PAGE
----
WE BELIEVE that this nation has a capacity at least as great as other nations, to innovate new social institutions which will enable women to enjoy the true equality of opportunity and responsibility in society, without conflict with their responsibilities as mothers and homemakers. In such innovations, America does not lead the Western world, but lags by decades behind many European countries. We do not accept the traditional assumption that a woman has to choose between marriage and motherhood, on the one hand, and serious participation in industry or the professions on the other. We question the present expectation that all normal women will retire from job or profession for 10 or 15 years, to devote their full time to raising children, only to reenter the job market at a relatively minor level. This, in itself, is a deterrent to the aspirations of women, to their acceptance into management or professional training courses, and to the very possibility of equality of opportunity or real choice, for all but a few women. Above all, we reject the assumption that these problems are the unique responsibility of each individual woman, rather than a basic social dilemma which society must solve. True equality of opportunity and freedom of choice for women requires such practical, and possible innovations as a nationwide network of child-care centers, which will make it unnecessary for women to retire completely from society until their children are grown, and national programs to provide retraining for women who have chosen to care for their children full-time.

WE BELIEVE that it is as essential for every girl to be educated to her full potential of human ability as it is for every boy — with the knowledge that such education is the key to effective participation in today’s economy and that, for a girl as for a boy, education can only be serious where there is expectation that it will be used in society. We believe that American educators are capable of devising means of imparting such expectations to girl students. Moreover, we consider the decline in the proportion of women receiving higher and professional education to be evidence of discrimination. This discrimination may take the form of quotas against the admission of women to colleges, and professional schools; lack of encouragement by parents, counselors and educators; denial of loans or fellowships; or the traditional or arbitrary procedures in graduate and professional training geared in terms of men, which inadvertently discriminate against women. We believe that the same serious attention must be given to high school dropouts who are girls as to boys.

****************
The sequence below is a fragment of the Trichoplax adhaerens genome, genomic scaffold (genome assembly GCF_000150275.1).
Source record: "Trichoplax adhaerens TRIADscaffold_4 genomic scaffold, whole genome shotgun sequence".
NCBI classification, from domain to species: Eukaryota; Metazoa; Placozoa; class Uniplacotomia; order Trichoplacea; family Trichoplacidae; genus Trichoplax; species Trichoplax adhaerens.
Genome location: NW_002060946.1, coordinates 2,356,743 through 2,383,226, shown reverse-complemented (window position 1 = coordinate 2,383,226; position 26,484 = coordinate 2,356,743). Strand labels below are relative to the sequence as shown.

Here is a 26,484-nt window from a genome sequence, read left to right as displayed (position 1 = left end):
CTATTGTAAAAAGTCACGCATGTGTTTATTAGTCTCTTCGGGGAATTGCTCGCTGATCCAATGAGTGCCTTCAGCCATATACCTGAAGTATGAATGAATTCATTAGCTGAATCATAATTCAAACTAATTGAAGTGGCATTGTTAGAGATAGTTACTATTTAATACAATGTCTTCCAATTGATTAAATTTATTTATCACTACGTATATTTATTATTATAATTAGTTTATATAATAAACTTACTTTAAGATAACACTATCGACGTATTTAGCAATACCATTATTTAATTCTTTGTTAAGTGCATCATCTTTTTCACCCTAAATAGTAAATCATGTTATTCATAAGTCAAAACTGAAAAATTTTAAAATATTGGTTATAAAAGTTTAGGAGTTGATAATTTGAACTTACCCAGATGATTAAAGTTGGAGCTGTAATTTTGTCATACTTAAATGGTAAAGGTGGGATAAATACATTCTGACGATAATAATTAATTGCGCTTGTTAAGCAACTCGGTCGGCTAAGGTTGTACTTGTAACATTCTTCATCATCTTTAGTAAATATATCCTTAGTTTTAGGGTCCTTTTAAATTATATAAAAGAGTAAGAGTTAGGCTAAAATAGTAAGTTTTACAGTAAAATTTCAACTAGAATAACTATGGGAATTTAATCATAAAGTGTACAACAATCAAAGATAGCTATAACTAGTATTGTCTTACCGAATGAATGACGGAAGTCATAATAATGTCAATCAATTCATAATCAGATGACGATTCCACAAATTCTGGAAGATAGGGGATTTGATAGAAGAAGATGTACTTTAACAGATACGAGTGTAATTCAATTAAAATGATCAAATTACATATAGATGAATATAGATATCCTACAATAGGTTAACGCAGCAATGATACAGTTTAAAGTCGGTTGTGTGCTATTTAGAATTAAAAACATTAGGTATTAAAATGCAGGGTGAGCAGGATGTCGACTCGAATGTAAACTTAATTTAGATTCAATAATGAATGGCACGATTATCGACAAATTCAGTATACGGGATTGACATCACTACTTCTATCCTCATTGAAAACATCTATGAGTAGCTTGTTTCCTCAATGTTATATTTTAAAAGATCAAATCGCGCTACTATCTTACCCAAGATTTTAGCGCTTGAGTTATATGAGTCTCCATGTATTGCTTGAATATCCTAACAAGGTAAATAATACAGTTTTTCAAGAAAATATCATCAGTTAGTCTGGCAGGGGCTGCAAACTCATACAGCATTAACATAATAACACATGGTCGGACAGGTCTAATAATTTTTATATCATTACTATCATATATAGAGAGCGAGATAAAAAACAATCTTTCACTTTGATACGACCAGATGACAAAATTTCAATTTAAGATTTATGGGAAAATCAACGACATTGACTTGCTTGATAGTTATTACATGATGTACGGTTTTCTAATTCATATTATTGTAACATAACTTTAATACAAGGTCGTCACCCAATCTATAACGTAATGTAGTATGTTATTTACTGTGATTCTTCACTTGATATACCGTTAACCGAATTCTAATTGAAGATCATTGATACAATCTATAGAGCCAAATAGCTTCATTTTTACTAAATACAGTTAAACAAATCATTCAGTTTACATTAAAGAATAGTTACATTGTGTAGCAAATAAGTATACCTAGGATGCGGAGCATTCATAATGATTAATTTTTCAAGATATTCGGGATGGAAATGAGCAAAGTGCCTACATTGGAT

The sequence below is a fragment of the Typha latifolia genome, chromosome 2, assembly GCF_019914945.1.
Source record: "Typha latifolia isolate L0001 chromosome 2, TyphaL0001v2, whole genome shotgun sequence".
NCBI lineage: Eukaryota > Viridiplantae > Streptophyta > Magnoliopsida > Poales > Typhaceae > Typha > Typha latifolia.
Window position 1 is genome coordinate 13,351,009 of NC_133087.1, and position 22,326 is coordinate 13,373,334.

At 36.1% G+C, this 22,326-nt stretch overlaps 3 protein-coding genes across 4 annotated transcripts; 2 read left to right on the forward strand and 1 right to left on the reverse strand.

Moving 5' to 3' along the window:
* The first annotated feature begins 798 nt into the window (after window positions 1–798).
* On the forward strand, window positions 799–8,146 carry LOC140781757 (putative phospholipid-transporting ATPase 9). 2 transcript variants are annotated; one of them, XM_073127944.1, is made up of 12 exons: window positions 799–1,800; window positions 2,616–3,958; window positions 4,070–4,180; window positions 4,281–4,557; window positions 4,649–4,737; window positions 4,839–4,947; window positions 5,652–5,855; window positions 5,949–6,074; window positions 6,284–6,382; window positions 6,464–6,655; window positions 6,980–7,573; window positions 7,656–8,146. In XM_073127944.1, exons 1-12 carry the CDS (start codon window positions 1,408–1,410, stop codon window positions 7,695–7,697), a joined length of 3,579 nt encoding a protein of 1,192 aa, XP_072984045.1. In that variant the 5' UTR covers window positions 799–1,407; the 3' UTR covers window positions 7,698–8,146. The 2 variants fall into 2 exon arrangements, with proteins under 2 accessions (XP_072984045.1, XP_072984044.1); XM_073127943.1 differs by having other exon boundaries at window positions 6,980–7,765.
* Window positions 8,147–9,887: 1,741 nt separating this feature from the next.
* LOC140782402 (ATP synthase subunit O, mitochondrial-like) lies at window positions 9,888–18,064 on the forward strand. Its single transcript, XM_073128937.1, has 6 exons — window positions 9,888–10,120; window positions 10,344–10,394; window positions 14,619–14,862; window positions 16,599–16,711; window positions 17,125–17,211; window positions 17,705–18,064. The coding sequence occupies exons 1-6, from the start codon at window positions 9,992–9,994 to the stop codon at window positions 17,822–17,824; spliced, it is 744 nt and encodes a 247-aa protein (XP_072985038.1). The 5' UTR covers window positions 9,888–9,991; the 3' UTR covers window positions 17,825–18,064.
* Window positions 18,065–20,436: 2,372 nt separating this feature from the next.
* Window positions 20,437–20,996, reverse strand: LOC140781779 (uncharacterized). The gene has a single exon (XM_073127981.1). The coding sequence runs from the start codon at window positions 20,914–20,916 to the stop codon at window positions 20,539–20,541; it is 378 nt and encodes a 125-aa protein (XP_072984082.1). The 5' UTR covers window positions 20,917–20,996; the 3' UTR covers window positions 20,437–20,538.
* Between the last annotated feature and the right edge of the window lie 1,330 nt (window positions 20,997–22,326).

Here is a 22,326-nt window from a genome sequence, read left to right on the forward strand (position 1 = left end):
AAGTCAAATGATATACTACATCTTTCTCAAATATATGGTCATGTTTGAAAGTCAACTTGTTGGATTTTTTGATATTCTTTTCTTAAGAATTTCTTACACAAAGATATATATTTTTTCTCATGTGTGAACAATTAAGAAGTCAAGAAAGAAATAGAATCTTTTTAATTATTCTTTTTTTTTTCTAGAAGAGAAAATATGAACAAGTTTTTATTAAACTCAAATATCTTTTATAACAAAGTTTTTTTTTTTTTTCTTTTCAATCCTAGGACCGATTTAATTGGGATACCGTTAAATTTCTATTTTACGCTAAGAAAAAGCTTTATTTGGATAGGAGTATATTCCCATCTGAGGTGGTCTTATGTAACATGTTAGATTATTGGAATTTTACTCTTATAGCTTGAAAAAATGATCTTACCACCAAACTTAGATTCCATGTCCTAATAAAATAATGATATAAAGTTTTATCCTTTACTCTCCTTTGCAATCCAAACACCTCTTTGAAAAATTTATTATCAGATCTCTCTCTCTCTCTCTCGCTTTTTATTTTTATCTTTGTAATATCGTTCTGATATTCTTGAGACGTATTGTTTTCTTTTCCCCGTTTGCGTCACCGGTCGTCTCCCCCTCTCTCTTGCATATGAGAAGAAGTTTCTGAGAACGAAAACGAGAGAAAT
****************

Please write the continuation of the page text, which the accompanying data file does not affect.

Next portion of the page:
WE REJECT the current assumptions that a man must carry the sole burden of supporting himself, his wife, and family, and that a woman is automatically entitled to lifelong support by a man upon her marriage, or that marriage, home and family are primarily woman’s world and responsibility — hers, to dominate — his to support. We believe that a true partnership between the sexes demands a different concept of marriage, an equitable sharing of the responsibilities of home and children and of the economic burdens of their support. We believe that proper recognition should be given to the economic and social value of homemaking and child-care. To these ends, we will seek to open a reexamination of laws and mores governing marriage and divorce, for we believe that the current state of `half-equity” between the sexes discriminates against both men and women, and is the cause of much unnecessary hostility between the sexes.

WE BELIEVE that women must now exercise their political rights and responsibilities as American citizens. They must refuse to be segregated on the basis of sex into separate-and-not-equal ladies’ auxiliaries in the political parties, and they must demand representation according to their numbers in the regularly constituted party committees — at local, state, and national levels — and in the informal power structure, participating fully in the selection of candidates and political decision-making, and running for office themselves.

IN THE INTERESTS OF THE HUMAN DIGNITY OF WOMEN, we will protest, and endeavor to change, the false image of women now prevalent in the mass media, and in the texts, ceremonies, laws, and practices of our major social institutions. Such images perpetuate contempt for women by society and by women for themselves. We are similarly opposed to all policies and practices — in church, state, college, factory, or office — which, in the guise of protectiveness, not only deny opportunities but also foster in women self-denigration, dependence, and evasion of responsibility, undermine their confidence in their own abilities and foster contempt for women.